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I have a large amount of inventory data and I am trying to predict when the inventory gets low using one component of the change in inventory (yes I know this doesn't describe inventory very well by itself). It seems that the tendency of models is to try to predict around the mean of the data and reduce local variance (like variance on a daily scale versus yearly scale). This daily variance is what I care about though. Is there a certain loss function or method I can use to focus my predictions on these values that are near zero?

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  • $\begingroup$ You are going to have to be more specific. Do you have sample data that we could look at? What do you want your response variable to be? The amount of time until the inventory is low? $\endgroup$
    – Eric
    Aug 17, 2015 at 20:45
  • $\begingroup$ I am using past sales data to predict the next days inventory, but what I actually care about is low inventory. My dependent variables are whatever manipulations of sales I can imagine might be relevant (finite difference, various sums). Someone might have a more creative way of looking at this, but I just want to be able to train a model with a focus on the inventory data 'close' to zero. $\endgroup$
    – user023049
    Aug 17, 2015 at 22:37
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    $\begingroup$ Your question is still very unclear. Please do what you can to explain what you're doing (including what your data are) and what you want to achieve. You should aim to edit your question so that people don't need to read comments to figure out what you want. $\endgroup$
    – Glen_b
    Aug 18, 2015 at 1:52
  • $\begingroup$ I agree that some more information could help. In a first and crude try, you could howecer define "low" inventory as a dummy and see what predicts this variable in a simple random effects discrete choice model. You could play around with lags and forwards (maybe seasonal effects?) to see what happens. Again, this is a very crude way of dealing with the issue. I advise you to post at least a snippet of your data (or structure). $\endgroup$
    – Rachel
    Aug 18, 2015 at 7:43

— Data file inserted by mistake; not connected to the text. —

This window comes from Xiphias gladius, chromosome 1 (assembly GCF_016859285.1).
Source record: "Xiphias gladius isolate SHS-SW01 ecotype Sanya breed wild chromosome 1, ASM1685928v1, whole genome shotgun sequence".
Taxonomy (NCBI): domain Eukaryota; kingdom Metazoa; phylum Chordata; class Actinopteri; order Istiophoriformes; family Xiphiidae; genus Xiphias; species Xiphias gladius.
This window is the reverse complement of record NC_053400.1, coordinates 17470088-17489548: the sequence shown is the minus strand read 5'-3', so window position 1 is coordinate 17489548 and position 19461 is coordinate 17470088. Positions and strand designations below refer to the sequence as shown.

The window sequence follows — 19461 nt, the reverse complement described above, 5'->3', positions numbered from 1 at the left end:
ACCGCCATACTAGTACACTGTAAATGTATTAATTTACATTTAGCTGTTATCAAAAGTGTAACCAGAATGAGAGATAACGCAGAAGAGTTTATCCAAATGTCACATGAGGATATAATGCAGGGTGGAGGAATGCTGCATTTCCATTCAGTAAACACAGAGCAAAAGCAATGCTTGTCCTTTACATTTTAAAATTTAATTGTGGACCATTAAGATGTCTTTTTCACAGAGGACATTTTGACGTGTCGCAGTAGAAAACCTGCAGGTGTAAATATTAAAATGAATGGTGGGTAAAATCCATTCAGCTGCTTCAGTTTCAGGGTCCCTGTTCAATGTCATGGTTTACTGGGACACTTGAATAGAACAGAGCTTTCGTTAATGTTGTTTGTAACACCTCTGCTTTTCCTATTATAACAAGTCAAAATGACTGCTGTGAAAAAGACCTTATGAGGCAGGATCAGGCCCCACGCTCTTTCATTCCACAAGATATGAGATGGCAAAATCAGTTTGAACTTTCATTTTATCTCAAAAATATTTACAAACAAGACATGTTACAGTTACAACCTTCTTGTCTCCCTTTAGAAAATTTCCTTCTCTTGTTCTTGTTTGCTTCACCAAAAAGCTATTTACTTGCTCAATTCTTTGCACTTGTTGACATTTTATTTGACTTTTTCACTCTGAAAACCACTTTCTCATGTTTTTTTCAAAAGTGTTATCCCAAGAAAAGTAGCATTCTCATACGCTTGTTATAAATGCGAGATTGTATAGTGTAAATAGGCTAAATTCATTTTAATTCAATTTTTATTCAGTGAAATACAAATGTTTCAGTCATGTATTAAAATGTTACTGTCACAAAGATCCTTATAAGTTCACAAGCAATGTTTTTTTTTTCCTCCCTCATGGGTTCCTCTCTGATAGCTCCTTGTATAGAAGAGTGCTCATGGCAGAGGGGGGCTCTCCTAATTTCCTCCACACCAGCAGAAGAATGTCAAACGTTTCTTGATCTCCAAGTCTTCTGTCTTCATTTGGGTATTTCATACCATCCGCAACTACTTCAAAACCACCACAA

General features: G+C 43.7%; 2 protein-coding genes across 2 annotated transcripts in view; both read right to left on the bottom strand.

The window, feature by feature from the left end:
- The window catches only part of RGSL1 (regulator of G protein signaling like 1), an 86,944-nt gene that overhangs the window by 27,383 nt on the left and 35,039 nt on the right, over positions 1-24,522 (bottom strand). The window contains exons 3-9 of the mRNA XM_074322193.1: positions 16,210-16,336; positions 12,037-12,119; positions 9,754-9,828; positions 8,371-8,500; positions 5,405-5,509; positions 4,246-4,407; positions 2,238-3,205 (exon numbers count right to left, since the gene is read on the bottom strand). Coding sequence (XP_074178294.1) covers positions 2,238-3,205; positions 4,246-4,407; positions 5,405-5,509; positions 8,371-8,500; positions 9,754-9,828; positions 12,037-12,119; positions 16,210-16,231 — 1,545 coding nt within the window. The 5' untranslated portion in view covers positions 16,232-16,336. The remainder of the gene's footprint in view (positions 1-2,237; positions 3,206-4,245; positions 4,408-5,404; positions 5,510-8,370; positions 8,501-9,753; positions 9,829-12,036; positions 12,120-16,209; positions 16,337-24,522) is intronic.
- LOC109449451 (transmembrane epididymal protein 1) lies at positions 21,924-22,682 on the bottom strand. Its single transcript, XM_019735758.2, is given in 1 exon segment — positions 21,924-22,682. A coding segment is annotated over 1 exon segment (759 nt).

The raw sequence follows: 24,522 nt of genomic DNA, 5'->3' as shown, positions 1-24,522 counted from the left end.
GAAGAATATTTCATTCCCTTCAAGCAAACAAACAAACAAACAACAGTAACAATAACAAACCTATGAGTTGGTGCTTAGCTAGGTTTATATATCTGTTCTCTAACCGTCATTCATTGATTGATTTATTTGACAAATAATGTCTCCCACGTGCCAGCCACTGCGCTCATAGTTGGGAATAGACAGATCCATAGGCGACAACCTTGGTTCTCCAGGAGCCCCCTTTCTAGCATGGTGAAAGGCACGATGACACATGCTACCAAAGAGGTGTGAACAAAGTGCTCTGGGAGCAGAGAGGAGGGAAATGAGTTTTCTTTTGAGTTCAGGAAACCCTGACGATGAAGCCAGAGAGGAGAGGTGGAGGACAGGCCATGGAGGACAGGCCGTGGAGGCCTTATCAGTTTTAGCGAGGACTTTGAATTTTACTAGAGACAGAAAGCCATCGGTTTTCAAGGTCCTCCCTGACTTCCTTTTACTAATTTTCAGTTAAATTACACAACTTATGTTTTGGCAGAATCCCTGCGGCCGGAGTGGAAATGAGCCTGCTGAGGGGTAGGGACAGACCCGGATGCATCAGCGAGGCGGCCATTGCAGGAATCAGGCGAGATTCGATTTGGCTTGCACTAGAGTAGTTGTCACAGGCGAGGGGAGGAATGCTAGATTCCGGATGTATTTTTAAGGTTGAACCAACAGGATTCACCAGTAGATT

• $\begingroup$ I apologize for the difficulty interpreting what I am looking for, I wasn't entirely sure myself. From what I can tell though the two answers given were almost perfect. Is there any way to implement these using Python's sklearn? I've looked around a little, but I'm not sure if there is a method I can use with a custom loss function. I could just code up my own linear regression if I don't have any other options. $\endgroup$
    – user023049
    Aug 19, 2015 at 2:09

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I'm guessing that your current loss function is quadratic error? Actual inventory $a$ minus estimated inventory $e$ squared? So your loss is $L=(a-e)^2$? Plot that for values of $a$ and $e$. Your question basically says that you're not happy with the loss function. You want higher loss when $a$ is low.

How about:

\begin{align} L = \frac{(a-e)^2}{1+a} \end{align}

This corresponds to a reweighting scheme as described by @fcoppens.

However, modifying the loss is more general than just running least squares with reweighting. You could also have, for example

\begin{align} L = \frac{e}{a} - \log e \end{align}

This is also much stronger as $a \to 0$, (I felt it might be too strong). This corresponds to an exponential model.

Maybe the best of both worlds is: \begin{align} L = \frac{e+1}{a+1} - \log (e+1) \end{align}

You probably want higher loss when $e$ is low too since that indicates a false positive "low inventory warning", but you don't mention this in your question.

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  • $\begingroup$ it's more than 'corresponds' I think; OLS has a quadratic loss function (which is your numerator) and you have choosen specific weights for my weight vector $w$ namely inversely proportional to (1+inventory), so it's more like 'a special case of' what I propose, with particular weights. $\endgroup$
    – user83346
    Aug 18, 2015 at 9:06
  • $\begingroup$ @fcoppens I said "a reweighting scheme", as in one of many posssible ways of reweighting. However, generally modifying the loss is more than general than just running least squares with reweighting. I'll explain further in my answer. $\endgroup$
    – Neil G
    Aug 18, 2015 at 9:09

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